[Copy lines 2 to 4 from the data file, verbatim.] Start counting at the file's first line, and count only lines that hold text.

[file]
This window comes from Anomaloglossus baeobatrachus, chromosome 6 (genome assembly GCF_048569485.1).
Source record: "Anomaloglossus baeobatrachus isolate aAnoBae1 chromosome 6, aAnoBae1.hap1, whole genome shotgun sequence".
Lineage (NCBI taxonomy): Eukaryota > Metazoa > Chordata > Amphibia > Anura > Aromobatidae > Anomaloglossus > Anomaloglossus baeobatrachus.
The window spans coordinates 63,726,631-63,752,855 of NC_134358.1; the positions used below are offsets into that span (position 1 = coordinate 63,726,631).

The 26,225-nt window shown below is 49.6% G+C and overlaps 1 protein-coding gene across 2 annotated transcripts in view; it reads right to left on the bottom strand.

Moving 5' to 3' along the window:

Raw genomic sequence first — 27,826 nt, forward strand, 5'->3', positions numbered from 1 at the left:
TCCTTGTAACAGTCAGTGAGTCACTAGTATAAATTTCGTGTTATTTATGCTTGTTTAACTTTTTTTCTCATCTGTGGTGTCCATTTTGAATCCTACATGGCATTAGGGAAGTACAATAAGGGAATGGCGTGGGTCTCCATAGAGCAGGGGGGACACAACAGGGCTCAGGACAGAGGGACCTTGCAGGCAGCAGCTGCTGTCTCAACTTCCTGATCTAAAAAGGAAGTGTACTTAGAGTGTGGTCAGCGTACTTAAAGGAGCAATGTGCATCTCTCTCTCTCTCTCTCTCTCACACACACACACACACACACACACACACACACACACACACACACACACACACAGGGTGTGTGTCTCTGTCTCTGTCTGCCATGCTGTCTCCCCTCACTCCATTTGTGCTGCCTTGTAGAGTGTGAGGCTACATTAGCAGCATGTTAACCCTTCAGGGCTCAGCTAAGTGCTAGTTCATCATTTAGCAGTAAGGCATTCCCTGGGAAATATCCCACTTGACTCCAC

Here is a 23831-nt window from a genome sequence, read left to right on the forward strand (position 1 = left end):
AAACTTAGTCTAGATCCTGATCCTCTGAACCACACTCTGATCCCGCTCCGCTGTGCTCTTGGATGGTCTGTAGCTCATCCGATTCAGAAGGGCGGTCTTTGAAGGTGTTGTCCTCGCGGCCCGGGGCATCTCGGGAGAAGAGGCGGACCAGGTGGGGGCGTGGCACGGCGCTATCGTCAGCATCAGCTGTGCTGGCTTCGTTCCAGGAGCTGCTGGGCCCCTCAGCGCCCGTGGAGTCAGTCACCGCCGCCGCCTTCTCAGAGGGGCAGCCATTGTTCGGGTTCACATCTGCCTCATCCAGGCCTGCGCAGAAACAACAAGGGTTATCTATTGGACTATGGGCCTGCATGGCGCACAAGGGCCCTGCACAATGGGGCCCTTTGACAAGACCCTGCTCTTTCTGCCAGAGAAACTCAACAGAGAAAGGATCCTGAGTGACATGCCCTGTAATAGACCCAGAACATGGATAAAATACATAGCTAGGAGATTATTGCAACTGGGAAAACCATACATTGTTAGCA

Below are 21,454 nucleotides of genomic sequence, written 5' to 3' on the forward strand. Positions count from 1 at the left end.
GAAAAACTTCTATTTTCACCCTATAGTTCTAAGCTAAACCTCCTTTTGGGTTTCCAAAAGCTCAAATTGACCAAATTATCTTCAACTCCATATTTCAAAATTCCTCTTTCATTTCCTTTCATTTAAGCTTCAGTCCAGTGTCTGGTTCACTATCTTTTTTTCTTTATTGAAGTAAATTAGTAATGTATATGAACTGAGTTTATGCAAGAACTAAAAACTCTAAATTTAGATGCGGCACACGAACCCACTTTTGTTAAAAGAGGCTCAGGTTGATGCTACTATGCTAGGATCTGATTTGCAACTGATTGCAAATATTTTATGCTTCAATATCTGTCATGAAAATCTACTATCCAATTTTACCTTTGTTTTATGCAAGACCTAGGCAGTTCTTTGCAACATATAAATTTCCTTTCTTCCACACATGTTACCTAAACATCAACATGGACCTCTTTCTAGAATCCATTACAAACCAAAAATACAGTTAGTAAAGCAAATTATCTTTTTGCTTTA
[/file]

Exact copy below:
Source record: "Anomaloglossus baeobatrachus isolate aAnoBae1 chromosome 6, aAnoBae1.hap1, whole genome shotgun sequence".
Lineage (NCBI taxonomy): Eukaryota > Metazoa > Chordata > Amphibia > Anura > Aromobatidae > Anomaloglossus > Anomaloglossus baeobatrachus.
The window spans coordinates 63,726,631-63,752,855 of NC_134358.1; the positions used below are offsets into that span (position 1 = coordinate 63,726,631).